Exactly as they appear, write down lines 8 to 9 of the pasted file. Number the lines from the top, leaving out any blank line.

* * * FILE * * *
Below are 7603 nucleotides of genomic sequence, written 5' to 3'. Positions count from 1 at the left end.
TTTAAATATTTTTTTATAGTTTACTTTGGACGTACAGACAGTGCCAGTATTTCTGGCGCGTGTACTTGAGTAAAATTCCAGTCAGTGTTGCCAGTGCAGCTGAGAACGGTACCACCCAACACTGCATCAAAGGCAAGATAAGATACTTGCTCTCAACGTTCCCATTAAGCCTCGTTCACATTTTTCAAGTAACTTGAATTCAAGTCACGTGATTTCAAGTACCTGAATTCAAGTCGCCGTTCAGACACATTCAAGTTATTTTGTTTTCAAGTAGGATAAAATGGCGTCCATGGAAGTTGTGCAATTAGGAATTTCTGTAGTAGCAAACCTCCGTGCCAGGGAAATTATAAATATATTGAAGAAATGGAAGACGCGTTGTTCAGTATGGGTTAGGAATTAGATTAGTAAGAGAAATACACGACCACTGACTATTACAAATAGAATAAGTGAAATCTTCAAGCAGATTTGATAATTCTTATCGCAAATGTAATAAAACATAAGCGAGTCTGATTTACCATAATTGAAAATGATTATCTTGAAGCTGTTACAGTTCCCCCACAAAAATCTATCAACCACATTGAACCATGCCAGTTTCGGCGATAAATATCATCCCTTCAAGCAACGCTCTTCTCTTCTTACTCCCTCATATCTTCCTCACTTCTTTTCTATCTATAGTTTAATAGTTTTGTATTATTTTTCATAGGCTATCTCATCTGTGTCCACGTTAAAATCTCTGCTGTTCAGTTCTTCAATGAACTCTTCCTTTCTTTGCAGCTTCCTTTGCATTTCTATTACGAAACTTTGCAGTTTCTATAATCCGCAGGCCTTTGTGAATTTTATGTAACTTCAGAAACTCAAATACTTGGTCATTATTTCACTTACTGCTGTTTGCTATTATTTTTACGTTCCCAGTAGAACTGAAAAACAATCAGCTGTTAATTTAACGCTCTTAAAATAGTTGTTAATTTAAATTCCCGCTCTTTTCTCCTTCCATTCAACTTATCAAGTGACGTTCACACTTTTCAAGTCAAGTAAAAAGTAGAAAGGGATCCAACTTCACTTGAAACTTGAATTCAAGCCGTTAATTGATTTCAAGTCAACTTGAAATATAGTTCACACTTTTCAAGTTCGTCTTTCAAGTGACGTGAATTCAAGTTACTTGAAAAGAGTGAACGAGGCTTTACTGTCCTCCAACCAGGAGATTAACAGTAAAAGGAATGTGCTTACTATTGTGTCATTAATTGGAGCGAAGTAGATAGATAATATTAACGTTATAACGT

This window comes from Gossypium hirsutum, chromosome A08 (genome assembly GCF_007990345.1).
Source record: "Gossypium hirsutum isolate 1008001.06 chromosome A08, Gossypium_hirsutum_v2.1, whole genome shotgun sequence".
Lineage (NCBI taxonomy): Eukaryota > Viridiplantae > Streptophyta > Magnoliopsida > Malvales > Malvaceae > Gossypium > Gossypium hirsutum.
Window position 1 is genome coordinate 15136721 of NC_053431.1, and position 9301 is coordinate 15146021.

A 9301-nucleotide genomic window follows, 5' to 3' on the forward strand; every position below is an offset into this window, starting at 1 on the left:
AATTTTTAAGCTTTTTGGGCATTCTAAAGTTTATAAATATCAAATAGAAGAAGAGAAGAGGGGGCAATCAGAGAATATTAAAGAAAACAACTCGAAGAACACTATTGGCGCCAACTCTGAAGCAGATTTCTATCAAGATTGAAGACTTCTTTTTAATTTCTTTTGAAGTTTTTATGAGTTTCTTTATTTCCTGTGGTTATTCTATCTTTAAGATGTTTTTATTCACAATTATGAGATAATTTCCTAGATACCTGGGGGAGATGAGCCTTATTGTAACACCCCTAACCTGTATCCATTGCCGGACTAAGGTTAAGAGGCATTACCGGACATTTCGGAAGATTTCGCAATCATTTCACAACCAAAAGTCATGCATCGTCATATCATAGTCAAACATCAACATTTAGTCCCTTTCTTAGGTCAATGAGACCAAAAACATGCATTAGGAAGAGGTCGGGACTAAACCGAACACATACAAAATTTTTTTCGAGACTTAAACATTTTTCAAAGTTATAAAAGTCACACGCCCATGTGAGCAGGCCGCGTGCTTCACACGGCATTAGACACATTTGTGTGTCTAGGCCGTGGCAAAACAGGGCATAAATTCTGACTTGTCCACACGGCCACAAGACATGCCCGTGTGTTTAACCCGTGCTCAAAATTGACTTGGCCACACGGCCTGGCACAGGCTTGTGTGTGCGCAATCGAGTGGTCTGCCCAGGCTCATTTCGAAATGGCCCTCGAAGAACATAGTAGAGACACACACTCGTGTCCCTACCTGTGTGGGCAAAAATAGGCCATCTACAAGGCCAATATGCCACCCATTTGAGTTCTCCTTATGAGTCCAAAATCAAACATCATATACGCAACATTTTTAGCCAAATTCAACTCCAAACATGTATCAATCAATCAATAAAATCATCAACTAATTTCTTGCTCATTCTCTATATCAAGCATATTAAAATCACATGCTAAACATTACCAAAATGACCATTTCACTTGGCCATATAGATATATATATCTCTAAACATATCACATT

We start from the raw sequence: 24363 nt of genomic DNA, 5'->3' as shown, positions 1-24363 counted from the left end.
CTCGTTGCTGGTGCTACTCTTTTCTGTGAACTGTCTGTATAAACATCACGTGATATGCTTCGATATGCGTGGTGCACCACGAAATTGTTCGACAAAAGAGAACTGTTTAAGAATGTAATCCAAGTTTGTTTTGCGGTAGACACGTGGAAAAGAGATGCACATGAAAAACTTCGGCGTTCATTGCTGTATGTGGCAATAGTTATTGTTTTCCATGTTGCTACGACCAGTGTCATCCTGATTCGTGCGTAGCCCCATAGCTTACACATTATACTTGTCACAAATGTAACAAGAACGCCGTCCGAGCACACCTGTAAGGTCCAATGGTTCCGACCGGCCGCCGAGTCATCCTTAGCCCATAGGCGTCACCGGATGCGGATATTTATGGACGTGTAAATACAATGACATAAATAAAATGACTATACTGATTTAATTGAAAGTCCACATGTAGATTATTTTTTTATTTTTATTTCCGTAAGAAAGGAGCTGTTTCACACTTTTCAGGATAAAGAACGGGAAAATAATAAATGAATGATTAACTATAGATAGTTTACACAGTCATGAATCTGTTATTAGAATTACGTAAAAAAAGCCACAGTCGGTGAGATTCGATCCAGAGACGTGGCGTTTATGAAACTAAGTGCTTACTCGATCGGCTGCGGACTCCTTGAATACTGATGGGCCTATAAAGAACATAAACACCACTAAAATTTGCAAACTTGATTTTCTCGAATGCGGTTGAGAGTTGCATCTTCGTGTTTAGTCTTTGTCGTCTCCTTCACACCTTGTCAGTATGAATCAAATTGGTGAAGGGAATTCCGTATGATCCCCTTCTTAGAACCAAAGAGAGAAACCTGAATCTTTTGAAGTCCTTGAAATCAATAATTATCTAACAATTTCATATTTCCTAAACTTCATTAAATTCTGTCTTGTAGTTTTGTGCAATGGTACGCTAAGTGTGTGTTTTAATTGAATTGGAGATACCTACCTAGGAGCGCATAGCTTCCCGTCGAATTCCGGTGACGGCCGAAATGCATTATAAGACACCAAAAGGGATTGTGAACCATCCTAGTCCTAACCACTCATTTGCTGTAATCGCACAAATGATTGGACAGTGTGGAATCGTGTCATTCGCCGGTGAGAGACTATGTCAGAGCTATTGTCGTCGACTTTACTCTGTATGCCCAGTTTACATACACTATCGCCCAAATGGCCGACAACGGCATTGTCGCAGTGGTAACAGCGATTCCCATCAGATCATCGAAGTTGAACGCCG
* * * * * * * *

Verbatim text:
AATTTTTAAGCTTTTTGGGCATTCTAAAGTTTATAAATATCAAATAGAAGAAGAGAAGAGGGGGCAATCAGAGAATATTAAAGAAAACAACTCGAAGAACACTATTGGCGCCAACTCTGAAGCAGATTTCTATCAAGATTGAAGACTTCTTTTTAATTTCTTTTGAAGTTTTTATGAGTTTCTTTATTTCCTGTGGTTATTCTATCTTTAAGATGTTTTTATTCACAATTATGAGATAATTTCCTAGATACCTGGGGGAGATGAGCCTTATTGTAACACCCCTAACCTGTATCCATTGCCGGACTAAGGTTAAGAGGCATTACCGGACATTTCGGAAGATTTCGCAATCATTTCACAACCAAAAGTCATGCATCGTCATATCATAGTCAAACATCAACATTTAGTCCCTTTCTTAGGTCAATGAGACCAAAAACATGCATTAGGAAGAGGTCGGGACTAAACCGAACACATACAAAATTTTTTTCGAGACTTAAACATTTTTCAAAGTTATAAAAGTCACACGCCCATGTGAGCAGGCCGCGTGCTTCACACGGCATTAGACACATTTGTGTGTCTAGGCCGTGGCAAAACAGGGCATAAATTCTGACTTGTCCACACGGCCACAAGACATGCCCGTGTGTTTAACCCGTGCTCAAAATTGACTTGGCCACACGGCCTGGCACAGGCTTGTGTGTGCGCAATCGAGTGGTCTGCCCAGGCTCATTTCGAAATGGCCCTCGAAGAACATAGTAGAGACACACACTCGTGTCCCTACCTGTGTGGGCAAAAATAGGCCATCTACAAGGCCAATATGCCACCCATTTGAGTTCTCCTTATGAGTCCAAAATCAAACATCATATACGCAACATTTTTAGCCAAATTCAACTCCAAACATGTATCAATCAATCAATAAAATCATCAACTAATTTCTTGCTCATTCTCTATATCAAGCATATTAAAATCACATGCTAAACATTACCAAAATGACCATTTCACTTGGCCATATAGATATATATATCTCTAAACATATCACATT

We start from the raw sequence: 24363 nt of genomic DNA, 5'->3' as shown, positions 1-24363 counted from the left end.